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updated: 8/29/2011 4:53 PM

Wood Dale teachers making house calls

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Dozens of parents of Wood Dale students may find a teacher knocking on their door this week.

And that will be a good thing, officials say.

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Wood Dale Elementary District 7 is launching a program that allows teachers to make home visits to the parents of each of their students. The idea, Superintendent John Corbett said, is to build a better relationship between teachers and families that will ultimately improve students' academic performance.

District 7 already offers such a service for students in its early childhood program using funds from a state grant, but Corbett wanted to expand it districtwide.

The idea was born when Corbett read an article about a St. Louis school district that offers a similar program. He said visits led to an increase in parent participation at school events, a decrease in discipline referrals, and teachers feeling like they have more credibility with parents.

"Teachers found it easier to call parents with sensitive situations regarding their children," Corbett said. "Teachers also had more empathy for some of the family situations and challenges children may face, such as not having a place to do homework."

The program is voluntary for staff. This year, four teachers signed up from second, third and fourth grade -- one from Oakbrook and two from Westview -- as well as the reading specialist at Wood Dale Junior High. They were trained this summer with resources from the Parent Teacher Home Visit Project in Sacramento, Calif., which has a similar program that will serve as a model for District 7.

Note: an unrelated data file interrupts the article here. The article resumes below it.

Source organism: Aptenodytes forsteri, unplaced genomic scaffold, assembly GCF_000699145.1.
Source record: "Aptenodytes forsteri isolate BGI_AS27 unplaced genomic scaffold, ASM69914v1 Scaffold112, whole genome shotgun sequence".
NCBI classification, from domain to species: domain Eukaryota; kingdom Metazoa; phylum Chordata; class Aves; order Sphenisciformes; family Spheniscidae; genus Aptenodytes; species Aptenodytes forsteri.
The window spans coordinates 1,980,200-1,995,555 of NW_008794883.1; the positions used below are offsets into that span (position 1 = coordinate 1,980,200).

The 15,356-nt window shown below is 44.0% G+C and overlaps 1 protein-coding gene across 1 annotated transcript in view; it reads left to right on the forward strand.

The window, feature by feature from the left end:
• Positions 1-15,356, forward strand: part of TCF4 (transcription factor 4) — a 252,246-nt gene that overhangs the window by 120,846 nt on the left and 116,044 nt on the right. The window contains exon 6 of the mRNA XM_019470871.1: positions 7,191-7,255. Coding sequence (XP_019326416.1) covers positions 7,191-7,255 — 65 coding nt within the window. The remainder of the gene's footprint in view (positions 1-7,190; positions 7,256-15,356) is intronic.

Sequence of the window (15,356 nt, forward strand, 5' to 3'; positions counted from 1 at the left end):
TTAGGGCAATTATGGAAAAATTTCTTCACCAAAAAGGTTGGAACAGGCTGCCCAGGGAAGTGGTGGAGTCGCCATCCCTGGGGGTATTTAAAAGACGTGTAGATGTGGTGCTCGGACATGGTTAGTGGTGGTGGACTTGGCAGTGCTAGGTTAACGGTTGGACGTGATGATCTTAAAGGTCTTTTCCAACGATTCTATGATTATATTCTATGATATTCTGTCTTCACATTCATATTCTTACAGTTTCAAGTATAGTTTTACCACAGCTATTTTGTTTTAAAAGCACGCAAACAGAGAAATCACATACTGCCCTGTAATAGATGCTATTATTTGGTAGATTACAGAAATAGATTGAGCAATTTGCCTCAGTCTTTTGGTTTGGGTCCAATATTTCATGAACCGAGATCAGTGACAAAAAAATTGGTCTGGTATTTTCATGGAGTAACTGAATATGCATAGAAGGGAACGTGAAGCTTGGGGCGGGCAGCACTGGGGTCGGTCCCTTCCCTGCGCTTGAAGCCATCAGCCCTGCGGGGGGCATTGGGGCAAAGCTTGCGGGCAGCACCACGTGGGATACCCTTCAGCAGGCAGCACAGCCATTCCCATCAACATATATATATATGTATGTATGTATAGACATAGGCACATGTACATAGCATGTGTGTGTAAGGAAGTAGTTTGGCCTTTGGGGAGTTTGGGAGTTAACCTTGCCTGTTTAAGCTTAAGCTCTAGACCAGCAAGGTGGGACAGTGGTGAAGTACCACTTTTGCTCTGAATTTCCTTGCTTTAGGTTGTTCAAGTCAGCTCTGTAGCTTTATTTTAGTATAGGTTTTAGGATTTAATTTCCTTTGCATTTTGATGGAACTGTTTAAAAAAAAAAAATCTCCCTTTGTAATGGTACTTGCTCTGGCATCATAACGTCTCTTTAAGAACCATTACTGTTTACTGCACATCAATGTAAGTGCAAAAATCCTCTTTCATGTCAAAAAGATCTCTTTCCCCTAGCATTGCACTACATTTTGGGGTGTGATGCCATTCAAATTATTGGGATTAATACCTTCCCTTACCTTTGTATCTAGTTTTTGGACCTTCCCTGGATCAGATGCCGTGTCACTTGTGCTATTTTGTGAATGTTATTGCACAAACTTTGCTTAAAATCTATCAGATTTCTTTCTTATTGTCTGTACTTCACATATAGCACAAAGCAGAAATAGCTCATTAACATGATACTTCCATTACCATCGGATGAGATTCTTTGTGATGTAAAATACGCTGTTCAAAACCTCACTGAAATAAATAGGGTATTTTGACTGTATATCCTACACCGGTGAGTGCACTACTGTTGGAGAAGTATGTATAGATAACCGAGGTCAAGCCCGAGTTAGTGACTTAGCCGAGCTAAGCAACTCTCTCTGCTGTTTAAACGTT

Constance Tadel, principal of District 7's Early Childhood Education Center, is leading the training "since she has been supervising visiting teachers for years," Corbett said.

Each teacher has 22 students in class and they aim to visit the homes of all students during after-school hours. But parents must also be willing to participate and welcome the teacher, Corbett said.

"The focus of the initial meetings is for teachers to really come in and listen to the parents," Corbett said. "They want to ask questions about their hopes and dreams for their children, challenges the children are facing, as well as strengths they can encourage in class. Ultimately, we want to use this information to better serve our families."

Visits began this week and staff will provide feedback to Corbett once they are complete. Later this fall, teachers will follow up with families they feel will benefit from continued contact.

Teachers are paid a stipend that is structured similarly to staff members who coach after-school sports and clubs.

Corbett admits the program is new and may need adjustments as it unfolds.

"I'm not sure how it's going to work out and we're all going to work this out together," he said. "(But) I have very high expectations."

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